You’ve probably seen it, those videos in most documentaries where the lady beetle gives birth to the baby beetle then the baby beetle becomes a teenage beetle, then a grown up beetle and the rest of the video shows pretty much the whole life of this particular beetle that last no longer then 20-ish seconds. Yes, you’ve seen it and probably thought that it’s a video that’s been sped up. No, it’s a photography, actually a series of photographs, and yes you can also create those images of suns rising and setting in matter of few seconds, it’s called time-lapse photography.
Let’s first define it in order to comprehend it, what is time lapse photography? Wikipedia says: “Time-lapse photography is a technique whereby the actual frequency at which film frames are captured is very much lower than that used to view the sequence.” Do you understand it? Me neither. So let me put it this way, time-lapse photography is when you shoot frames in much smaller intervals like one frame per second meaning is a sequence of still images which when you play them back at let’s say 24 or 30 frames per second speed up the real world and allow you to see things you’re limited to see with your human eye. To do it you take a series of pictures with a set gap in between and take one picture every 5 seconds. You can photograph anything that has movement even though it’s the smallest movement possible, like perhaps clouds moving.
It does ring a bell now, right? We’ve all seen the posh looking Instagram photos showing he stunning trajectory that the sun makes every single day, from dusk till dawn and all that in a matter of few seconds it’s right here under our thumbs. You too can make that kind of magic.
How? Find what you want to record, get your camera and start shooting frames in much slower intervals, let’s say one frame per second and play them back at about 30 frames per second. Simple as owning a few essentials gears and of course having an eye for photography, but let’s leave that part to the subjective valuation of the eye of the beholder.
Time-lapse is awesome because you can make beautiful shots using only three vital pieces of equipment and those are: a simple DSLR camera, a tripod and something called intervalometer. The tripod is pretty much the most essential thing because is used to stabilize and elevate the camera and for shooting a time-lapse and the last thing you want is your camera to move during the time-lapse sequence. A big, heavy tripod is the tool for the job.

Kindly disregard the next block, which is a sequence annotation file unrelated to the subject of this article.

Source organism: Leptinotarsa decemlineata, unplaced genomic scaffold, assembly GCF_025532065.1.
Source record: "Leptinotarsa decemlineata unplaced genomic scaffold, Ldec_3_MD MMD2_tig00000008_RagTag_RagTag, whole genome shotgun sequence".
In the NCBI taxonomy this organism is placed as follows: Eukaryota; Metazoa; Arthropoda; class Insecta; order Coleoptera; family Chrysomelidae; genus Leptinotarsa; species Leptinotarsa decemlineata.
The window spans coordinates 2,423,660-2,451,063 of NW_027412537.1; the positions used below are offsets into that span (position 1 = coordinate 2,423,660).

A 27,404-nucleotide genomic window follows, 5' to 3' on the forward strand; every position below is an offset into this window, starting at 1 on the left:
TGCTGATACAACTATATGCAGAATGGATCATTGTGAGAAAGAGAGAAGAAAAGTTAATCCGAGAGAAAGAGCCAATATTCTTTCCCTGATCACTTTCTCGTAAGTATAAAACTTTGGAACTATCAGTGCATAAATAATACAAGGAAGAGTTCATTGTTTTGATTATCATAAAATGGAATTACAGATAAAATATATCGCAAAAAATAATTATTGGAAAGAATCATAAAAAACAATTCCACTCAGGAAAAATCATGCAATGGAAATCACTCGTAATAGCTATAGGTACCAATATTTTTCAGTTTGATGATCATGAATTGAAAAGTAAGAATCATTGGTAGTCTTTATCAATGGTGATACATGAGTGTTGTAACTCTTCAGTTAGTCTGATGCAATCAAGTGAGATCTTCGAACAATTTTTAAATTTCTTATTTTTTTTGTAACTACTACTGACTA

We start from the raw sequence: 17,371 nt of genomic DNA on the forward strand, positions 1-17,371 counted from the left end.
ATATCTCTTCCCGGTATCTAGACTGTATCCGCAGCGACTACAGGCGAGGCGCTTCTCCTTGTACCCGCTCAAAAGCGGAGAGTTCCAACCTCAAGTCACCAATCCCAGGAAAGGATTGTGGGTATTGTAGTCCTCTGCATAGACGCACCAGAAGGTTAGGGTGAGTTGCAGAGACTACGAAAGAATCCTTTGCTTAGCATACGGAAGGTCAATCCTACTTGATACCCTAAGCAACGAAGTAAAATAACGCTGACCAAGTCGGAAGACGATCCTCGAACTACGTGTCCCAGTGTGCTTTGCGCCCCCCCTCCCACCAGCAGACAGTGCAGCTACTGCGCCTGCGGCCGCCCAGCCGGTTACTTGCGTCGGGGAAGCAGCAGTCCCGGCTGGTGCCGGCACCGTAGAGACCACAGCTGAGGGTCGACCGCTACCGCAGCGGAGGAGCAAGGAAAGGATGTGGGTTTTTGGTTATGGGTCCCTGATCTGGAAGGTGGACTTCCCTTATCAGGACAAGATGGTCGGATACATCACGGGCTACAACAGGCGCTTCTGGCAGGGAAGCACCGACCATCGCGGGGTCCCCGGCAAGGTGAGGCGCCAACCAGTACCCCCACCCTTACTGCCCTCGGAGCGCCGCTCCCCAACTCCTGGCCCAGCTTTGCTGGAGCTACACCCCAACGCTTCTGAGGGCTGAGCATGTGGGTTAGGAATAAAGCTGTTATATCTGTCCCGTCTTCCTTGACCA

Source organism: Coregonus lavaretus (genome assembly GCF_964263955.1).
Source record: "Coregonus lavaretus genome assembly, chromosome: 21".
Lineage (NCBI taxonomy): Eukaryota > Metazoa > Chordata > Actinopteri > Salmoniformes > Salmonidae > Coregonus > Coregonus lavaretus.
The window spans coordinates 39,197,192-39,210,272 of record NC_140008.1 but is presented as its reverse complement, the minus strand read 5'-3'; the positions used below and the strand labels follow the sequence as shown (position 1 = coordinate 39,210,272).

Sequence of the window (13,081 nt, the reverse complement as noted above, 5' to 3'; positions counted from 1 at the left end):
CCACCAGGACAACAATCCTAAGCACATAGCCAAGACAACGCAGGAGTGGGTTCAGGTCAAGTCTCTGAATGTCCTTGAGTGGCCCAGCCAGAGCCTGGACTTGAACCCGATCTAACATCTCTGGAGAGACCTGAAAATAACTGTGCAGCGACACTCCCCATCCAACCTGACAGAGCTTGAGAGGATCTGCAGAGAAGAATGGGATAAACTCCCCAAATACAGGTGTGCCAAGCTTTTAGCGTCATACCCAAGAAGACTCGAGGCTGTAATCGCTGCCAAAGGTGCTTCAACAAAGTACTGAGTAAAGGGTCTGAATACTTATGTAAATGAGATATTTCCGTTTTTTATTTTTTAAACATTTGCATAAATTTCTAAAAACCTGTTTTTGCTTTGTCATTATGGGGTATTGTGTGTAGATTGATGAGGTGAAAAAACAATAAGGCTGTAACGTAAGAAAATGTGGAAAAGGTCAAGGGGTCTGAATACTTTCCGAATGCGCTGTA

The next most essential thing following the DSLR camera and the tripod, is the intervalometer which is simply a fancy word for the little machine that presses the camera shutter for you because you don’t want to sit there for the next couple of hours pressing the shutter button every five seconds. You might have an intervalometer built into your camera so you can check the menu to see if it’s there and if you do not have it’s not big of a deal since you can buy one for a rather cheap price.
And finally you need a very large memory card because you are going to be shooting a lot of stills, so you need a lot of space.
Till now probably some are wondering why don’t you just shoot videos and then speed it up in postproduction. While that it’s definitely an option and it is also very simple since all you got to do is set the camera, press record, let it roll and go along your day no worrying around intervals, but the downside is that this way you can not do long time-lapses which is one of the beauties of the still image time-lapse that you can do it over hours, days, weeks, months or just as long as you need to record till you see if the beetle is going to marry it’s high school sweetheart. Another downside is that while the video resolution is fine, with still captures you can get a really high definition and that means when you use a time-lapse you can zoom in without any loss of quality. After all you do want to find out if that beetle got wrinkles or it was all photoshoped.
If you are looking to get started with time lapse photography, check out Pro-Lapse. It’s a great resource.